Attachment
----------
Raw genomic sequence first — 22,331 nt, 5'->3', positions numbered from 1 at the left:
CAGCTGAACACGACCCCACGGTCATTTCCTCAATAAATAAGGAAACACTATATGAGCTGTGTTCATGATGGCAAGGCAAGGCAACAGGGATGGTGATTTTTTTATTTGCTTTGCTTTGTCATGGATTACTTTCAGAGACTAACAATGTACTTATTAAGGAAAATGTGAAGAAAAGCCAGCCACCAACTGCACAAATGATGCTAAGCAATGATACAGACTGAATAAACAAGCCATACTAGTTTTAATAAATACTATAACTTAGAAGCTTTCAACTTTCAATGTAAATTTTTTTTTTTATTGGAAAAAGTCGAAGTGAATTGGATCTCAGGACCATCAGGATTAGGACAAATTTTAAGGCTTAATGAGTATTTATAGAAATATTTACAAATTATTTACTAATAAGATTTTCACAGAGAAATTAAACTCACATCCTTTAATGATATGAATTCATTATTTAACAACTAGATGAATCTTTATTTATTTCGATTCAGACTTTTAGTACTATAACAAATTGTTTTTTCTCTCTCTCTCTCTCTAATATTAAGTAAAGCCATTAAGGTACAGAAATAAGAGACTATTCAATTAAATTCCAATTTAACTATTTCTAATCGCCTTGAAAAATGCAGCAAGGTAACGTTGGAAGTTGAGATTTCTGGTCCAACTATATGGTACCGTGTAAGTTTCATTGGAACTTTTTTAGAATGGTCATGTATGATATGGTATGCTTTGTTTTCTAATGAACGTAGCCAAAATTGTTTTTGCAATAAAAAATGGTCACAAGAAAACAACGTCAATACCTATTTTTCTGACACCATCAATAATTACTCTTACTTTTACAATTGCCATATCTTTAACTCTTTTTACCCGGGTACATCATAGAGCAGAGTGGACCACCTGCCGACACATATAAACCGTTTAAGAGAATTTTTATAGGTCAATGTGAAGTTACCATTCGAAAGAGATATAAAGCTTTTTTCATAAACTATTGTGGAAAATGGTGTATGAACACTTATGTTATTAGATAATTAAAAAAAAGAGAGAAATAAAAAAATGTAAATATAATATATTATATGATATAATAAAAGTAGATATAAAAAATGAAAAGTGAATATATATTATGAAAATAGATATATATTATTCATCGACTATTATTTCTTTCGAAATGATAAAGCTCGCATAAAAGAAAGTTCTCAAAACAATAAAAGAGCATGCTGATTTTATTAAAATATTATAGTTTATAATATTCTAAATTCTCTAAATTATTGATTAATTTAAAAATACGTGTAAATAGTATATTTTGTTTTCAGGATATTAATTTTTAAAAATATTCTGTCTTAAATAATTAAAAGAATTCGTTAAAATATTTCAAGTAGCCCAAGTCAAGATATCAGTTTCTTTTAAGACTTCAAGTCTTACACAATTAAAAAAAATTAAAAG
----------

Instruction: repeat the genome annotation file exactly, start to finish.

Raw genomic sequence first — 22,331 nt, 5'->3', positions numbered from 1 at the left:
CAGCTGAACACGACCCCACGGTCATTTCCTCAATAAATAAGGAAACACTATATGAGCTGTGTTCATGATGGCAAGGCAAGGCAACAGGGATGGTGATTTTTTTATTTGCTTTGCTTTGTCATGGATTACTTTCAGAGACTAACAATGTACTTATTAAGGAAAATGTGAAGAAAAGCCAGCCACCAACTGCACAAATGATGCTAAGCAATGATACAGACTGAATAAACAAGCCATACTAGTTTTAATAAATACTATAACTTAGAAGCTTTCAACTTTCAATGTAAATTTTTTTTTTTATTGGAAAAAGTCGAAGTGAATTGGATCTCAGGACCATCAGGATTAGGACAAATTTTAAGGCTTAATGAGTATTTATAGAAATATTTACAAATTATTTACTAATAAGATTTTCACAGAGAAATTAAACTCACATCCTTTAATGATATGAATTCATTATTTAACAACTAGATGAATCTTTATTTATTTCGATTCAGACTTTTAGTACTATAACAAATTGTTTTTTCTCTCTCTCTCTCTCTAATATTAAGTAAAGCCATTAAGGTACAGAAATAAGAGACTATTCAATTAAATTCCAATTTAACTATTTCTAATCGCCTTGAAAAATGCAGCAAGGTAACGTTGGAAGTTGAGATTTCTGGTCCAACTATATGGTACCGTGTAAGTTTCATTGGAACTTTTTTAGAATGGTCATGTATGATATGGTATGCTTTGTTTTCTAATGAACGTAGCCAAAATTGTTTTTGCAATAAAAAATGGTCACAAGAAAACAACGTCAATACCTATTTTTCTGACACCATCAATAATTACTCTTACTTTTACAATTGCCATATCTTTAACTCTTTTTACCCGGGTACATCATAGAGCAGAGTGGACCACCTGCCGACACATATAAACCGTTTAAGAGAATTTTTATAGGTCAATGTGAAGTTACCATTCGAAAGAGATATAAAGCTTTTTTCATAAACTATTGTGGAAAATGGTGTATGAACACTTATGTTATTAGATAATTAAAAAAAAGAGAGAAATAAAAAAATGTAAATATAATATATTATATGATATAATAAAAGTAGATATAAAAAATGAAAAGTGAATATATATTATGAAAATAGATATATATTATTCATCGACTATTATTTCTTTCGAAATGATAAAGCTCGCATAAAAGAAAGTTCTCAAAACAATAAAAGAGCATGCTGATTTTATTAAAATATTATAGTTTATAATATTCTAAATTCTCTAAATTATTGATTAATTTAAAAATACGTGTAAATAGTATATTTTGTTTTCAGGATATTAATTTTTAAAAATATTCTGTCTTAAATAATTAAAAGAATTCGTTAAAATATTTCAAGTAGCCCAAGTCAAGATATCAGTTTCTTTTAAGACTTCAAGTCTTACACAATTAAAAAAAATTAAAAG